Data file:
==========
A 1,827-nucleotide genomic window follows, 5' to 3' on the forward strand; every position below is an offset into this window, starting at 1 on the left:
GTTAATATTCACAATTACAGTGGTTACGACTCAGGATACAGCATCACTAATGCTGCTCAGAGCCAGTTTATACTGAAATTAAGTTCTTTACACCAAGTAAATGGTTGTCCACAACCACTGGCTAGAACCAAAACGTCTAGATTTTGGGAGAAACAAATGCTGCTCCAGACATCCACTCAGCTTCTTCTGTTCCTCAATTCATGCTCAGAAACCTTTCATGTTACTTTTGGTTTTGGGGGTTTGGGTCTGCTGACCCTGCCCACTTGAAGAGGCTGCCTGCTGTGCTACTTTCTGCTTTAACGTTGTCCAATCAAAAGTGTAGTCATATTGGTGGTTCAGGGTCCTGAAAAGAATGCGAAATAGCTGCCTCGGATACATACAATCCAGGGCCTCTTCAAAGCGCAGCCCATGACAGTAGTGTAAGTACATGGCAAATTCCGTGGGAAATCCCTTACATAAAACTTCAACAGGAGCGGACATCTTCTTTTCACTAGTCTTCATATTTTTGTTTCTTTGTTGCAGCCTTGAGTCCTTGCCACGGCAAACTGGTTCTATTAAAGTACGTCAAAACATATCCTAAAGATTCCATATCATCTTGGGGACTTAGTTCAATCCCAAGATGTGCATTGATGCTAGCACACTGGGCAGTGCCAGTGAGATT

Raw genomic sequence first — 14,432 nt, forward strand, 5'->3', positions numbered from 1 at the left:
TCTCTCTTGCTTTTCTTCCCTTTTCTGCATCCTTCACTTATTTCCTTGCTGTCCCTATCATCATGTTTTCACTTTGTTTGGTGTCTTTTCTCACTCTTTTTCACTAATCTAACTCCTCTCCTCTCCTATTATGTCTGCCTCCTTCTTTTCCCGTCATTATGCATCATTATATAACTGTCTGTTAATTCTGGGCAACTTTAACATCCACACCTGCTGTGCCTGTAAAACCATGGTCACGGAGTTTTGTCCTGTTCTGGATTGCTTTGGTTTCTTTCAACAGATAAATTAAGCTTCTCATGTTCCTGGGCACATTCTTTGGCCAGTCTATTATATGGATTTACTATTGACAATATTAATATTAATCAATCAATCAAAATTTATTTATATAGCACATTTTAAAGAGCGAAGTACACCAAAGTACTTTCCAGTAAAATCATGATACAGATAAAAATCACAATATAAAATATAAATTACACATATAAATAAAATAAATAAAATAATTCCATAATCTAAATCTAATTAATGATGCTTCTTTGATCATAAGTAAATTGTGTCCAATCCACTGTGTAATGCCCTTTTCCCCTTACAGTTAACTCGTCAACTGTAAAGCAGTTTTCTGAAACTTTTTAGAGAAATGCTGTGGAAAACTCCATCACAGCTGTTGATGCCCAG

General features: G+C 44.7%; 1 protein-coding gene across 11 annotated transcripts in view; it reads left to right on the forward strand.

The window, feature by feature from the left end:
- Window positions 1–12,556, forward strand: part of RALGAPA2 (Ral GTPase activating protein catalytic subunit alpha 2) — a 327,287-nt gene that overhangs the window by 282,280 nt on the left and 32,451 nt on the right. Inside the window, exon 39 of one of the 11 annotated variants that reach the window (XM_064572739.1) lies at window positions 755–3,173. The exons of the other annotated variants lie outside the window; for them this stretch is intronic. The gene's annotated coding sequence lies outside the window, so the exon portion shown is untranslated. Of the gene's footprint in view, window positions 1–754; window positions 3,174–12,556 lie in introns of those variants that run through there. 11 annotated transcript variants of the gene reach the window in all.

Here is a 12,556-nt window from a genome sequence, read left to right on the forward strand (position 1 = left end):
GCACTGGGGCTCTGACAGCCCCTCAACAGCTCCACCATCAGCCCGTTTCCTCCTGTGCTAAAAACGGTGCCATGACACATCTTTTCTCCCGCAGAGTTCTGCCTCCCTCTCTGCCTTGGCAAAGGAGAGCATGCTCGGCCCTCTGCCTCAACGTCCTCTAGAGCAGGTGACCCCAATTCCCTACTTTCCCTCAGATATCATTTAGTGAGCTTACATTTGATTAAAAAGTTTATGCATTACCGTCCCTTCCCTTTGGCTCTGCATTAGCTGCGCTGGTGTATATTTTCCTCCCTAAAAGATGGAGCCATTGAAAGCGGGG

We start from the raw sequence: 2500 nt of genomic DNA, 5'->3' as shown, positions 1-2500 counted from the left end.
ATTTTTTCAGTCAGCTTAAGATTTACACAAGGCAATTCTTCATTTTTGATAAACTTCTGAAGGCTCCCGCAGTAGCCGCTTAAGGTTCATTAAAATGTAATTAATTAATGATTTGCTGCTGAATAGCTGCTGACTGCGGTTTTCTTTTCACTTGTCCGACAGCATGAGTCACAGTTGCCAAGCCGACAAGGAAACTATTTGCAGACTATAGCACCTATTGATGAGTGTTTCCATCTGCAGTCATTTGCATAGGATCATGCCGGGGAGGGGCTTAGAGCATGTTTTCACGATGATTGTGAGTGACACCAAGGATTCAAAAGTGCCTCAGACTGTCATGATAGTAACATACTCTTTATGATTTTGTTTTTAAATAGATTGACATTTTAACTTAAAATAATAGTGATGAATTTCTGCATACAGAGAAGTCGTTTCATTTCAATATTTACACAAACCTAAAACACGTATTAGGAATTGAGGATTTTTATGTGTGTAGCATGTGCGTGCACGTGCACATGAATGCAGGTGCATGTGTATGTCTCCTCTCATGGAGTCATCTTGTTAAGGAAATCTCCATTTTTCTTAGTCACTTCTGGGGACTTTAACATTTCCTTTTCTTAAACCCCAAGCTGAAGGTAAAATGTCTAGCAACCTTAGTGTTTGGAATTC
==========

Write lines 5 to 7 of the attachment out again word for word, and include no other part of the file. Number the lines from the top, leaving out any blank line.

General features: G+C 44.7%; 1 protein-coding gene across 11 annotated transcripts in view; it reads left to right on the forward strand.

The window, feature by feature from the left end:
- Window positions 1–12,556, forward strand: part of RALGAPA2 (Ral GTPase activating protein catalytic subunit alpha 2) — a 327,287-nt gene that overhangs the window by 282,280 nt on the left and 32,451 nt on the right. Inside the window, exon 39 of one of the 11 annotated variants that reach the window (XM_064572739.1) lies at window positions 755–3,173. The exons of the other annotated variants lie outside the window; for them this stretch is intronic. The gene's annotated coding sequence lies outside the window, so the exon portion shown is untranslated. Of the gene's footprint in view, window positions 1–754; window positions 3,174–12,556 lie in introns of those variants that run through there. 11 annotated transcript variants of the gene reach the window in all.